The Bugatti Chiron was shown to the world for the first time in March 2016 as a worthy successor to the ground-breaking Veyron, setting new standards for performance and usability, once again establishing a new hyper sports car benchmark. Both the Veyron and Chiron share the phenomenal 8.0-litre W-16 engine—albeit almost entirely reengineered for the newer car—which in Chiron application features four larger two-stage turbochargers to boost power up to 1,600 PS. A limited production run of 500 Chiron units was pledged by Bugatti and, remarkably, the first 200 of those were sold before the first Chiron had left the Molsheim atelier. Bugatti engineers would not rest on their laurels, though, and efforts were made to expand the Chiron’s spectrum of performance to include models that would be even faster and more powerful, or even more agile.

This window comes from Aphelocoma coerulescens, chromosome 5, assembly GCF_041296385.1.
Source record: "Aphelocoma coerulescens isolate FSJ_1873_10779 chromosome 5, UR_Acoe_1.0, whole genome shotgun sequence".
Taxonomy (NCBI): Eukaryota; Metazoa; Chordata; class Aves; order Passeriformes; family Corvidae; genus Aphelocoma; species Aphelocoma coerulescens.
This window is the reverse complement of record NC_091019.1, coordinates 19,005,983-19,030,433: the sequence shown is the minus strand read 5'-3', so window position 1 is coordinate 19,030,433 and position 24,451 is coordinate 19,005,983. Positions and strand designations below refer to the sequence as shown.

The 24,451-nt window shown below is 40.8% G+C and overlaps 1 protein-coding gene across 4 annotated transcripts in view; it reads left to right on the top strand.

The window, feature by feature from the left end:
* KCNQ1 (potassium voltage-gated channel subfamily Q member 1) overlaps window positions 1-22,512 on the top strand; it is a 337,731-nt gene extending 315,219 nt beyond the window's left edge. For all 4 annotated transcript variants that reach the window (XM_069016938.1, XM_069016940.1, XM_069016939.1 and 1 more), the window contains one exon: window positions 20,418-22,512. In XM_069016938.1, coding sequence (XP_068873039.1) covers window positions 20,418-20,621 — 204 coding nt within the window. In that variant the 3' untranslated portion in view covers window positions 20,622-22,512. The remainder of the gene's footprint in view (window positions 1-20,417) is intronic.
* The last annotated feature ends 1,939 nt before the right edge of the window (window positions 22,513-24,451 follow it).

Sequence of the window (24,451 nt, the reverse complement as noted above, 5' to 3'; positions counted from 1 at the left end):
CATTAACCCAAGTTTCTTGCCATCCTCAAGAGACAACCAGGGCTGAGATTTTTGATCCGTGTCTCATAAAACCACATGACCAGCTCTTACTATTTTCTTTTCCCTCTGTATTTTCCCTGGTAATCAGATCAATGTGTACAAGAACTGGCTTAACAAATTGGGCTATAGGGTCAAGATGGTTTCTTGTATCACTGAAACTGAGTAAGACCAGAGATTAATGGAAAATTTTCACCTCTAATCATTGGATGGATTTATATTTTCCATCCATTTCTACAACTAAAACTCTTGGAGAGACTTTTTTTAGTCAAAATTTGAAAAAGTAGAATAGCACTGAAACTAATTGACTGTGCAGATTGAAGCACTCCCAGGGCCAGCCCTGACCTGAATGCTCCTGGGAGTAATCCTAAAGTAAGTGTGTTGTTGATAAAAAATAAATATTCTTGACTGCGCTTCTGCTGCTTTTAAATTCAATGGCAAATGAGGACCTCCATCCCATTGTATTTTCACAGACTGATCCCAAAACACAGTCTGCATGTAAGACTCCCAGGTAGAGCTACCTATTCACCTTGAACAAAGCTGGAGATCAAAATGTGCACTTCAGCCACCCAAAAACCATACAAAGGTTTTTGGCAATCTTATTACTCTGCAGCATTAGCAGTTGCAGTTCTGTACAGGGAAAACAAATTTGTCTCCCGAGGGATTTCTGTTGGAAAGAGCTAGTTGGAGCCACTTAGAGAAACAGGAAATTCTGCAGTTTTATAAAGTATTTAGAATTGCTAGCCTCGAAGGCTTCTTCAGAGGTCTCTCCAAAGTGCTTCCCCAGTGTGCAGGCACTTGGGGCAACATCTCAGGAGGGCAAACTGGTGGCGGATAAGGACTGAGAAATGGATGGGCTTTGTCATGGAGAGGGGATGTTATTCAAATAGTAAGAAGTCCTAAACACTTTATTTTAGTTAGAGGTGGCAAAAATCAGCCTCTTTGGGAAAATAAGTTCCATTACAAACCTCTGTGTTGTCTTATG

As production of the Bugatti Centodieci continues, the latest customer example of this few-off creation helps illustrate the design evolution between the legendary EB110 Supersport and its modern coachbuilt descendant more clearly than ever before.